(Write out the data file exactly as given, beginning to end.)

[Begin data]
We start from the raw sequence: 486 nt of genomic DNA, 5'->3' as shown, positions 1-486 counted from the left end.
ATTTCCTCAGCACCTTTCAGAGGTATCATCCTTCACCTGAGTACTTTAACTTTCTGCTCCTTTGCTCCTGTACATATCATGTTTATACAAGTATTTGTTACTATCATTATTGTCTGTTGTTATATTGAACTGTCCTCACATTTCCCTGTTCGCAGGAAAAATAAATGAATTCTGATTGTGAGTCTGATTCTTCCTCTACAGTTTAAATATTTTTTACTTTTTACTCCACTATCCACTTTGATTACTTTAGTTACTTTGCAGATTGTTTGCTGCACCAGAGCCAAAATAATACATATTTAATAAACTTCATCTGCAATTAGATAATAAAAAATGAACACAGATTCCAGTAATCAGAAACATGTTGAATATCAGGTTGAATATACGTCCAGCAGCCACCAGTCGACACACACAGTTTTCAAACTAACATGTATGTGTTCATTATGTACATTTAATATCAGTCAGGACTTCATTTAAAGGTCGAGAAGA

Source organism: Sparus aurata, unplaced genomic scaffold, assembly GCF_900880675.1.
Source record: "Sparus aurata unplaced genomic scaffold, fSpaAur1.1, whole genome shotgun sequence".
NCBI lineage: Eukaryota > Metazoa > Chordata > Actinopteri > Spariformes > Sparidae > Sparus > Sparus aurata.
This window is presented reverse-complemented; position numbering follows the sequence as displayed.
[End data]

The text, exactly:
We start from the raw sequence: 486 nt of genomic DNA, 5'->3' as shown, positions 1-486 counted from the left end.
ATTTCCTCAGCACCTTTCAGAGGTATCATCCTTCACCTGAGTACTTTAACTTTCTGCTCCTTTGCTCCTGTACATATCATGTTTATACAAGTATTTGTTACTATCATTATTGTCTGTTGTTATATTGAACTGTCCTCACATTTCCCTGTTCGCAGGAAAAATAAATGAATTCTGATTGTGAGTCTGATTCTTCCTCTACAGTTTAAATATTTTTTACTTTTTACTCCACTATCCACTTTGATTACTTTAGTTACTTTGCAGATTGTTTGCTGCACCAGAGCCAAAATAATACATATTTAATAAACTTCATCTGCAATTAGATAATAAAAAATGAACACAGATTCCAGTAATCAGAAACATGTTGAATATCAGGTTGAATATACGTCCAGCAGCCACCAGTCGACACACACAGTTTTCAAACTAACATGTATGTGTTCATTATGTACATTTAATATCAGTCAGGACTTCATTTAAAGGTCGAGAAGA

Source organism: Sparus aurata, unplaced genomic scaffold, assembly GCF_900880675.1.
Source record: "Sparus aurata unplaced genomic scaffold, fSpaAur1.1, whole genome shotgun sequence".
NCBI lineage: Eukaryota > Metazoa > Chordata > Actinopteri > Spariformes > Sparidae > Sparus > Sparus aurata.
This window is presented reverse-complemented; position numbering follows the sequence as displayed.